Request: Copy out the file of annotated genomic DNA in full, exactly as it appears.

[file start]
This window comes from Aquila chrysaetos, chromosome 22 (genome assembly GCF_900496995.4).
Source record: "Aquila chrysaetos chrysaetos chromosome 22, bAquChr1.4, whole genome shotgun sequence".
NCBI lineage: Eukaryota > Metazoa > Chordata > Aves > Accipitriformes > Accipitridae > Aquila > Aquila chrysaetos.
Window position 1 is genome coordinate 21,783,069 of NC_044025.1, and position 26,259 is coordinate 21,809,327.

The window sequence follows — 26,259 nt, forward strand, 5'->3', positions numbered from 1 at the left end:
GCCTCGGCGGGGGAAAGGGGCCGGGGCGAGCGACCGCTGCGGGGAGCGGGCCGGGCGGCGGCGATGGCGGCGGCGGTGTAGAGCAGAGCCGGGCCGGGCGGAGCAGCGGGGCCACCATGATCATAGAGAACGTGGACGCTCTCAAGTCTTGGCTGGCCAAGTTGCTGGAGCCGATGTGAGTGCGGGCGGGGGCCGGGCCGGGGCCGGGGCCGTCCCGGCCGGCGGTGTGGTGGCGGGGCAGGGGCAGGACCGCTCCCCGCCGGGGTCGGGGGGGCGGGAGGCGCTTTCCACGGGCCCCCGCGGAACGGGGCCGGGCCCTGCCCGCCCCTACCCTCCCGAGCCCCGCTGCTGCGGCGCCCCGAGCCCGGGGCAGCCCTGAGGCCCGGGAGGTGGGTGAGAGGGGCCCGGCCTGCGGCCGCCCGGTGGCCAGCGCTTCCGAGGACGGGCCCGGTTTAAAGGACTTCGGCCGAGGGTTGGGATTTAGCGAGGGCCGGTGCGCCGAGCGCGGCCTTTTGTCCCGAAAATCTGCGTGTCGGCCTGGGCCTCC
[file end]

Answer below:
This window comes from Aquila chrysaetos, chromosome 22 (genome assembly GCF_900496995.4).
Source record: "Aquila chrysaetos chrysaetos chromosome 22, bAquChr1.4, whole genome shotgun sequence".
NCBI lineage: Eukaryota > Metazoa > Chordata > Aves > Accipitriformes > Accipitridae > Aquila > Aquila chrysaetos.
Window position 1 is genome coordinate 21,783,069 of NC_044025.1, and position 26,259 is coordinate 21,809,327.

The window sequence follows — 26,259 nt, forward strand, 5'->3', positions numbered from 1 at the left end:
GCCTCGGCGGGGGAAAGGGGCCGGGGCGAGCGACCGCTGCGGGGAGCGGGCCGGGCGGCGGCGATGGCGGCGGCGGTGTAGAGCAGAGCCGGGCCGGGCGGAGCAGCGGGGCCACCATGATCATAGAGAACGTGGACGCTCTCAAGTCTTGGCTGGCCAAGTTGCTGGAGCCGATGTGAGTGCGGGCGGGGGCCGGGCCGGGGCCGGGGCCGTCCCGGCCGGCGGTGTGGTGGCGGGGCAGGGGCAGGACCGCTCCCCGCCGGGGTCGGGGGGGCGGGAGGCGCTTTCCACGGGCCCCCGCGGAACGGGGCCGGGCCCTGCCCGCCCCTACCCTCCCGAGCCCCGCTGCTGCGGCGCCCCGAGCCCGGGGCAGCCCTGAGGCCCGGGAGGTGGGTGAGAGGGGCCCGGCCTGCGGCCGCCCGGTGGCCAGCGCTTCCGAGGACGGGCCCGGTTTAAAGGACTTCGGCCGAGGGTTGGGATTTAGCGAGGGCCGGTGCGCCGAGCGCGGCCTTTTGTCCCGAAAATCTGCGTGTCGGCCTGGGCCTCC